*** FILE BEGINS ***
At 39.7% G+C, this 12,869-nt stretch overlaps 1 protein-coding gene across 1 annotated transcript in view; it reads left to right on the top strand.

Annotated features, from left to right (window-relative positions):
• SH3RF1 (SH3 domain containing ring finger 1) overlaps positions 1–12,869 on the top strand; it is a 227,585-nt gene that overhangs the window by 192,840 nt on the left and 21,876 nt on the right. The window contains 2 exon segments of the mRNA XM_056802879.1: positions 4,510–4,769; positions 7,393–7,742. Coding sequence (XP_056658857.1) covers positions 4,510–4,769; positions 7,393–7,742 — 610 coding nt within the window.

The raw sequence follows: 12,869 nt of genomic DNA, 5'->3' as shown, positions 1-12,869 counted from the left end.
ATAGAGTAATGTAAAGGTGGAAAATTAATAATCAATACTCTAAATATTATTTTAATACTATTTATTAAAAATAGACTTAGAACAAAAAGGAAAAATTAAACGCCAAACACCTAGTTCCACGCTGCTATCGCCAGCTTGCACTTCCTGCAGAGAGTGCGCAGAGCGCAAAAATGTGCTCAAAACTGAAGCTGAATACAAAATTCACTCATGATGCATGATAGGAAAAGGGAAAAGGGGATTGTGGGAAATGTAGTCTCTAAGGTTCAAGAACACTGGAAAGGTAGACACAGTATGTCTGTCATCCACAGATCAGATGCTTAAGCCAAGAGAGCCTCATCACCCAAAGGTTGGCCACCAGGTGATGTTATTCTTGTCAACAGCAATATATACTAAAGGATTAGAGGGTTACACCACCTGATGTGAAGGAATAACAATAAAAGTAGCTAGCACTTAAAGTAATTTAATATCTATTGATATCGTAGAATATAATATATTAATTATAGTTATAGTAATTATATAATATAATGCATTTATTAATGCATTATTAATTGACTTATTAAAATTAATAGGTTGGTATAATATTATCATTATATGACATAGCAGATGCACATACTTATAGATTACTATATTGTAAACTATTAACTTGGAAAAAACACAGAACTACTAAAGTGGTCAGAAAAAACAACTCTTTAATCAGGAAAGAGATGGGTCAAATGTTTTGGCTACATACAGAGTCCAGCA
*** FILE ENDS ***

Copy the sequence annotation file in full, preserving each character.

At 39.7% G+C, this 12,869-nt stretch overlaps 1 protein-coding gene across 1 annotated transcript in view; it reads left to right on the top strand.

Annotated features, from left to right (window-relative positions):
• SH3RF1 (SH3 domain containing ring finger 1) overlaps positions 1–12,869 on the top strand; it is a 227,585-nt gene that overhangs the window by 192,840 nt on the left and 21,876 nt on the right. The window contains 2 exon segments of the mRNA XM_056802879.1: positions 4,510–4,769; positions 7,393–7,742. Coding sequence (XP_056658857.1) covers positions 4,510–4,769; positions 7,393–7,742 — 610 coding nt within the window.

The raw sequence follows: 12,869 nt of genomic DNA, 5'->3' as shown, positions 1-12,869 counted from the left end.
ATAGAGTAATGTAAAGGTGGAAAATTAATAATCAATACTCTAAATATTATTTTAATACTATTTATTAAAAATAGACTTAGAACAAAAAGGAAAAATTAAACGCCAAACACCTAGTTCCACGCTGCTATCGCCAGCTTGCACTTCCTGCAGAGAGTGCGCAGAGCGCAAAAATGTGCTCAAAACTGAAGCTGAATACAAAATTCACTCATGATGCATGATAGGAAAAGGGAAAAGGGGATTGTGGGAAATGTAGTCTCTAAGGTTCAAGAACACTGGAAAGGTAGACACAGTATGTCTGTCATCCACAGATCAGATGCTTAAGCCAAGAGAGCCTCATCACCCAAAGGTTGGCCACCAGGTGATGTTATTCTTGTCAACAGCAATATATACTAAAGGATTAGAGGGTTACACCACCTGATGTGAAGGAATAACAATAAAAGTAGCTAGCACTTAAAGTAATTTAATATCTATTGATATCGTAGAATATAATATATTAATTATAGTTATAGTAATTATATAATATAATGCATTTATTAATGCATTATTAATTGACTTATTAAAATTAATAGGTTGGTATAATATTATCATTATATGACATAGCAGATGCACATACTTATAGATTACTATATTGTAAACTATTAACTTGGAAAAAACACAGAACTACTAAAGTGGTCAGAAAAAACAACTCTTTAATCAGGAAAGAGATGGGTCAAATGTTTTGGCTACATACAGAGTCCAGCA